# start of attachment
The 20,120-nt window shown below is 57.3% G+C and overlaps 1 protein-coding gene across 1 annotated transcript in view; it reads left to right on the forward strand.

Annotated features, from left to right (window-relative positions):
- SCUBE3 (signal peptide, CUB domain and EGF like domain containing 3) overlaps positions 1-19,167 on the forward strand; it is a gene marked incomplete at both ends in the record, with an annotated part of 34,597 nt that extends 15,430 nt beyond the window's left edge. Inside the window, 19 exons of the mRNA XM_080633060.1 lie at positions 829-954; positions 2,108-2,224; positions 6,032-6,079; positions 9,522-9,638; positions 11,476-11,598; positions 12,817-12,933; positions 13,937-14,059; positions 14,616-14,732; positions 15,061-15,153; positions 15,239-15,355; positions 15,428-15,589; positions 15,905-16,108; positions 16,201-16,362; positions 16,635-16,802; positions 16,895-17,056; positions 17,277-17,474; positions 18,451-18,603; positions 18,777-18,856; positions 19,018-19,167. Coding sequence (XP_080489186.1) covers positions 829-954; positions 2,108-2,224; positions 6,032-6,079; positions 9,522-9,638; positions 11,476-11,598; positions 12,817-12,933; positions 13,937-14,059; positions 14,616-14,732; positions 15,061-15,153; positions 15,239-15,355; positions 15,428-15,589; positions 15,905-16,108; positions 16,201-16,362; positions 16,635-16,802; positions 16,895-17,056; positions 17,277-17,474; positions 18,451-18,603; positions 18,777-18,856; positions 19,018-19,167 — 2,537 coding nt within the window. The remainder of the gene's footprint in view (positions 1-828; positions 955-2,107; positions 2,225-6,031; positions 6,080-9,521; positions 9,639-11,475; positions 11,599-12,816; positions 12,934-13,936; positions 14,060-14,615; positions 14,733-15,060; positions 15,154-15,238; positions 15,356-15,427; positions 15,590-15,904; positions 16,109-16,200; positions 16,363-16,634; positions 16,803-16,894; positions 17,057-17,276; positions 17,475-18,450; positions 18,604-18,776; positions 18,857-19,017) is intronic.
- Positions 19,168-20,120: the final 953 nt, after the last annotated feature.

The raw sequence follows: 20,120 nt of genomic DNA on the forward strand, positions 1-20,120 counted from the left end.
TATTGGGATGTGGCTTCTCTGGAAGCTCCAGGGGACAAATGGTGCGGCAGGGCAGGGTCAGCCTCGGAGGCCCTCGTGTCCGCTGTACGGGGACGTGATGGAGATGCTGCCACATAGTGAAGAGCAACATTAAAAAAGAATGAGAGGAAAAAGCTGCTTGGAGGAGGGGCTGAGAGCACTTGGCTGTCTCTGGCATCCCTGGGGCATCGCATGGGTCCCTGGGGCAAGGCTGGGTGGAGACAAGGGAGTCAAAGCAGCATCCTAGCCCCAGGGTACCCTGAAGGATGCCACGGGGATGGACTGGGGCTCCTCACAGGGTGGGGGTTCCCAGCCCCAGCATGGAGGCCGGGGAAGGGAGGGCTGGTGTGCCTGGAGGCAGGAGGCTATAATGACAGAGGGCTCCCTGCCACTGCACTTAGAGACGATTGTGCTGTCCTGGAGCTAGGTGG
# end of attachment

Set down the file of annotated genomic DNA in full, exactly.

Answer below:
The 20,120-nt window shown below is 57.3% G+C and overlaps 1 protein-coding gene across 1 annotated transcript in view; it reads left to right on the forward strand.

Annotated features, from left to right (window-relative positions):
- SCUBE3 (signal peptide, CUB domain and EGF like domain containing 3) overlaps positions 1-19,167 on the forward strand; it is a gene marked incomplete at both ends in the record, with an annotated part of 34,597 nt that extends 15,430 nt beyond the window's left edge. Inside the window, 19 exons of the mRNA XM_080633060.1 lie at positions 829-954; positions 2,108-2,224; positions 6,032-6,079; positions 9,522-9,638; positions 11,476-11,598; positions 12,817-12,933; positions 13,937-14,059; positions 14,616-14,732; positions 15,061-15,153; positions 15,239-15,355; positions 15,428-15,589; positions 15,905-16,108; positions 16,201-16,362; positions 16,635-16,802; positions 16,895-17,056; positions 17,277-17,474; positions 18,451-18,603; positions 18,777-18,856; positions 19,018-19,167. Coding sequence (XP_080489186.1) covers positions 829-954; positions 2,108-2,224; positions 6,032-6,079; positions 9,522-9,638; positions 11,476-11,598; positions 12,817-12,933; positions 13,937-14,059; positions 14,616-14,732; positions 15,061-15,153; positions 15,239-15,355; positions 15,428-15,589; positions 15,905-16,108; positions 16,201-16,362; positions 16,635-16,802; positions 16,895-17,056; positions 17,277-17,474; positions 18,451-18,603; positions 18,777-18,856; positions 19,018-19,167 — 2,537 coding nt within the window. The remainder of the gene's footprint in view (positions 1-828; positions 955-2,107; positions 2,225-6,031; positions 6,080-9,521; positions 9,639-11,475; positions 11,599-12,816; positions 12,934-13,936; positions 14,060-14,615; positions 14,733-15,060; positions 15,154-15,238; positions 15,356-15,427; positions 15,590-15,904; positions 16,109-16,200; positions 16,363-16,634; positions 16,803-16,894; positions 17,057-17,276; positions 17,475-18,450; positions 18,604-18,776; positions 18,857-19,017) is intronic.
- Positions 19,168-20,120: the final 953 nt, after the last annotated feature.

The raw sequence follows: 20,120 nt of genomic DNA on the forward strand, positions 1-20,120 counted from the left end.
TATTGGGATGTGGCTTCTCTGGAAGCTCCAGGGGACAAATGGTGCGGCAGGGCAGGGTCAGCCTCGGAGGCCCTCGTGTCCGCTGTACGGGGACGTGATGGAGATGCTGCCACATAGTGAAGAGCAACATTAAAAAAGAATGAGAGGAAAAAGCTGCTTGGAGGAGGGGCTGAGAGCACTTGGCTGTCTCTGGCATCCCTGGGGCATCGCATGGGTCCCTGGGGCAAGGCTGGGTGGAGACAAGGGAGTCAAAGCAGCATCCTAGCCCCAGGGTACCCTGAAGGATGCCACGGGGATGGACTGGGGCTCCTCACAGGGTGGGGGTTCCCAGCCCCAGCATGGAGGCCGGGGAAGGGAGGGCTGGTGTGCCTGGAGGCAGGAGGCTATAATGACAGAGGGCTCCCTGCCACTGCACTTAGAGACGATTGTGCTGTCCTGGAGCTAGGTGG